Tuesday, March 20, 2012

Happy Ostara! (Spring Equinox)

Happy Ostara and first day of spring! We celebrated by honoring what spring represents for us: new beginnings, rebirth, the element of air.

The beginning of spring is the time when the birds are returning to us, filling the air with their beautiful songs. The other morning (a sunny, nice morning) we stood outside and listened to red wing blackbirds (my favorites), stellar jays, flickers, varied thrush, winter wrens, crows, mourning doves, and many more whose names I don't know. In honor of the birds and air and spring, we dyed eggs.

Jai mushes cooked beets onto the eggs for a speckled effect
We hard-boiled the eggs with onion skins (which turned the specifically-bought-white-eggs a beautiful brown, much like the eggs from our hens), red cabbage, and beets. The red cabbage and beets imparted a subtle hue, but after mashing the cooked vegetables into the eggs shells, they looked beautiful and speckled like eggs from the wild birds.

Mina waits for the birds to come hide the eggs

This morning, Jai and Mina woke up to find that the wild birds had taken the eggs and hid them around the yard. Much joy and merriment ensued as they discovered eggs hidden in garden beds, in the long grass, and up in the trees.

A bounty of eggs is found

Today I would have liked to take a walk around to look for signs of spring, but the cold, hard rain kept us [mostly] inside. Thankfully, we had taken a walk the other [sunny] day. Below is what we found:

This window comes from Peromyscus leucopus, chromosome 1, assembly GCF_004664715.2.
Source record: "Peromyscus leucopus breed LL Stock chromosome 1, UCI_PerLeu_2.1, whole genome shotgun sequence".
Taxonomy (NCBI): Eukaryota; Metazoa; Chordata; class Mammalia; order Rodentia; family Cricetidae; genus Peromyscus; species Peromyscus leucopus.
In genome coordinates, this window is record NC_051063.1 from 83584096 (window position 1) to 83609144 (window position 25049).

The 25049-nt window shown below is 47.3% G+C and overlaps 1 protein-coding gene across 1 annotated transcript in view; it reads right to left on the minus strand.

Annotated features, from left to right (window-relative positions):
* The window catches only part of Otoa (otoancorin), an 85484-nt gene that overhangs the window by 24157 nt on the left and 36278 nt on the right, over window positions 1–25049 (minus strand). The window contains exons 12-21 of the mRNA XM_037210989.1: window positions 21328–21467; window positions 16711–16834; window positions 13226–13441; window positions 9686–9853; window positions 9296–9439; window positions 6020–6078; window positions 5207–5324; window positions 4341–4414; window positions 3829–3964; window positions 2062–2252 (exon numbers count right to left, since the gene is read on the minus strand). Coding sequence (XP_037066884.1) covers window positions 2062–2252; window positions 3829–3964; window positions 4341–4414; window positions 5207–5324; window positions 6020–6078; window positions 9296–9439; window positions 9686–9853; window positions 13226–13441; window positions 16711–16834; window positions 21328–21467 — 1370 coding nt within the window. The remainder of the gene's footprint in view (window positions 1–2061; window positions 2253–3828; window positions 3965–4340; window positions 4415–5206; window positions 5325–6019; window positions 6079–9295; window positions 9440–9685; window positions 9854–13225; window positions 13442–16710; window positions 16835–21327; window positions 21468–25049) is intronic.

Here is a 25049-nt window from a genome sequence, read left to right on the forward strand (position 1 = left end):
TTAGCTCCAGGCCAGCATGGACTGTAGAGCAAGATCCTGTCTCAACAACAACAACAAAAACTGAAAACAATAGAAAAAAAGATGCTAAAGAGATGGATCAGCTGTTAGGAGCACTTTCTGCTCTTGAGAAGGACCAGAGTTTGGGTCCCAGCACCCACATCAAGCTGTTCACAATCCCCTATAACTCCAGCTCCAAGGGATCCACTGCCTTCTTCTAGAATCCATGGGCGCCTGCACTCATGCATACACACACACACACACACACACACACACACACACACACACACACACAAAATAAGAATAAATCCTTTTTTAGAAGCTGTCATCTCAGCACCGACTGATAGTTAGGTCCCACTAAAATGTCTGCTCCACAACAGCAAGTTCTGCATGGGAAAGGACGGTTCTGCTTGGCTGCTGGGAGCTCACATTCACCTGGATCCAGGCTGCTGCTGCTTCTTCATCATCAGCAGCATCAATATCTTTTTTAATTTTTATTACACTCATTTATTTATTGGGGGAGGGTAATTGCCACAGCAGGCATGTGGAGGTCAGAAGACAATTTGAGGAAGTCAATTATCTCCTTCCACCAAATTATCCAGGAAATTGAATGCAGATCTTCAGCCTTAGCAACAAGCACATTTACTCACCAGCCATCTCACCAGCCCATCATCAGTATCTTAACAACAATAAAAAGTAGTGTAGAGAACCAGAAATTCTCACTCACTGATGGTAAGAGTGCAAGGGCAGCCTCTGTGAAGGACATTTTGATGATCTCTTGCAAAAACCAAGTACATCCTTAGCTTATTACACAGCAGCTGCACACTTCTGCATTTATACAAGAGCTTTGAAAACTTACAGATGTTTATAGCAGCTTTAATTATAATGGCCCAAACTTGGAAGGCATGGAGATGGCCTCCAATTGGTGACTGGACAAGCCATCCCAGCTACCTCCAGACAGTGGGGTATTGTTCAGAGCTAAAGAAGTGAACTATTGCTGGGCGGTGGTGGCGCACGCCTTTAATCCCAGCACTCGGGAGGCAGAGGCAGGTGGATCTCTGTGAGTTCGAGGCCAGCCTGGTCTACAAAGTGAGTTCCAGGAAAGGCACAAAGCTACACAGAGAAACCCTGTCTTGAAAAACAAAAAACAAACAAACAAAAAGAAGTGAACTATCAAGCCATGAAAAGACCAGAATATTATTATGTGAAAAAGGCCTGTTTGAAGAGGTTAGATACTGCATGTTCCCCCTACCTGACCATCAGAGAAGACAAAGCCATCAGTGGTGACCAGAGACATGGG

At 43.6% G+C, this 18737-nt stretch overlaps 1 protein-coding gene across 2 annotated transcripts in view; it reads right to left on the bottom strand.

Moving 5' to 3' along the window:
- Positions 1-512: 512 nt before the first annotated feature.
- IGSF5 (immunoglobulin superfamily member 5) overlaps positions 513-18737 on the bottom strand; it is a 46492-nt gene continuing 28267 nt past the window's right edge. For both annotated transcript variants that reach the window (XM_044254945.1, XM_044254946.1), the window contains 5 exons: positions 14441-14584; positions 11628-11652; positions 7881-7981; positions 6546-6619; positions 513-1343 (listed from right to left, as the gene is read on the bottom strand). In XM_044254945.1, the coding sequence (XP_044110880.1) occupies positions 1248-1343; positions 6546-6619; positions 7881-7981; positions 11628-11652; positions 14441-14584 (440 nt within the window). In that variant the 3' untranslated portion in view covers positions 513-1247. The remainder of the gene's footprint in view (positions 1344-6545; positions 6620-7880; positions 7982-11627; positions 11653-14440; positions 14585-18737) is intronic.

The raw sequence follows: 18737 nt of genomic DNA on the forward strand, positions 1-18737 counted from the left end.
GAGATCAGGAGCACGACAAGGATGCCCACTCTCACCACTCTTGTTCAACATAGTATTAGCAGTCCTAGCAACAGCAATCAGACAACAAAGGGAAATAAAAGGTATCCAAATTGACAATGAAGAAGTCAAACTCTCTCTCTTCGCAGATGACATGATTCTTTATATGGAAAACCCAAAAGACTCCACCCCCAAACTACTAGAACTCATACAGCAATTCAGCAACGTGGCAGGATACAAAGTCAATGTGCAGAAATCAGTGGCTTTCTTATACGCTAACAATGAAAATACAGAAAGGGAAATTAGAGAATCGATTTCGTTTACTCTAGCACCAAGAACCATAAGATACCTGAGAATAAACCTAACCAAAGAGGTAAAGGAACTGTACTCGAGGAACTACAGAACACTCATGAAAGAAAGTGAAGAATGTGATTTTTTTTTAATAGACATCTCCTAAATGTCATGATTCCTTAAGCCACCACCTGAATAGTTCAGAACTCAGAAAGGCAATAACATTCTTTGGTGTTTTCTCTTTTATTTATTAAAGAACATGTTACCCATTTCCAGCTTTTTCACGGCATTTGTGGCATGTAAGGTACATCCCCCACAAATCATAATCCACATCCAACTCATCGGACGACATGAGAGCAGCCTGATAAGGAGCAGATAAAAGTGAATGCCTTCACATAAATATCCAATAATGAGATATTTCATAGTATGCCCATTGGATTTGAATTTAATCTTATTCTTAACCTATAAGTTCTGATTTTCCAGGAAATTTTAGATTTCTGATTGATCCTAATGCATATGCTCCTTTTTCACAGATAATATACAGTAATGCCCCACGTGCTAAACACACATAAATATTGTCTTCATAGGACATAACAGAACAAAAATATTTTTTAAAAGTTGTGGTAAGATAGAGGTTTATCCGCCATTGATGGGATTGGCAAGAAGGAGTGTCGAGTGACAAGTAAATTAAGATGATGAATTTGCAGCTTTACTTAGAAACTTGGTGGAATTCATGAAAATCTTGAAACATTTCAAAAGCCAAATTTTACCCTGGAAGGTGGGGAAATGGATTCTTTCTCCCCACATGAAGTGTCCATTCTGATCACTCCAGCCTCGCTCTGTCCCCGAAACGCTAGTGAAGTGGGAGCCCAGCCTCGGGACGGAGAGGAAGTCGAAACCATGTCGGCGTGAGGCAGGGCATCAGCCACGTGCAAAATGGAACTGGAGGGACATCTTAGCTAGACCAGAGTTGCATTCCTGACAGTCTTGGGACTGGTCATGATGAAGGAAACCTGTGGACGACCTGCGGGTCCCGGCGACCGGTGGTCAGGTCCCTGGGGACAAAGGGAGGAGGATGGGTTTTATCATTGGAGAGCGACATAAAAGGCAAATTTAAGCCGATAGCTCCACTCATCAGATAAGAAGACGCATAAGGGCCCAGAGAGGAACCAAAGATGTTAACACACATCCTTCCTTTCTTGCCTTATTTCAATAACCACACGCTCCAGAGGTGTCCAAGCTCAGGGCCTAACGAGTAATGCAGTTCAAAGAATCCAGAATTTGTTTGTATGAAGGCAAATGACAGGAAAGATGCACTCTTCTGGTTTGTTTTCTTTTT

Daffodils almost ready to pop

The honeysuckle on our porch births baby leaves
Indian plum gets new leaves and delicate blossoms
The classic springtime beauty
For dinner tonight, my parents came over for an Ostara feast. We had a huge salad with greens from Grandpa's greenhouse, sunflower seed sprouts, and last fall's beets (which have stored really well in a cooler in the barn). On top of the salad, we had [of course] hard boiled eggs. Eggs at this time of year not only are an homage to the birds, they are ancient symbols of fertility and rebirth (we saved one of our eggs to plant in the garden as a blessing).

After dinner we gathered in the living room and lit the special incense we had made the other day. Incense is representational of air, the element of spring. [We made our incense by mixing up some [untreated] sawdust from Grandpa's sawmill, lavender from last year's garden, and ground cardamon (from some faraway location). Mina mixed it all in a bowl and Jai ground it with a mortar and pestle. To burn it, I filled a ceramic bowl with dirt and piled in some incense.] As we passed around the bowl of earthy sweet aroma, we shared our intentions for the springtime.

Our Ostara altar

What intentions do you have for this spring? Feel free to share in the comments below.


p.s. For more information about celebrating Ostara and other earth-based festivals, check out Celebrating the Great Mother by Cait Johnson and Maura Shaw

1 comment:

  1. I love your alter Jenny! What fun to have the birds hide the eggs. I am going to get the book that you reccomend here. We miss you all. I remember some adorable egg dyers from last year, time goes by so fast! xoxo much love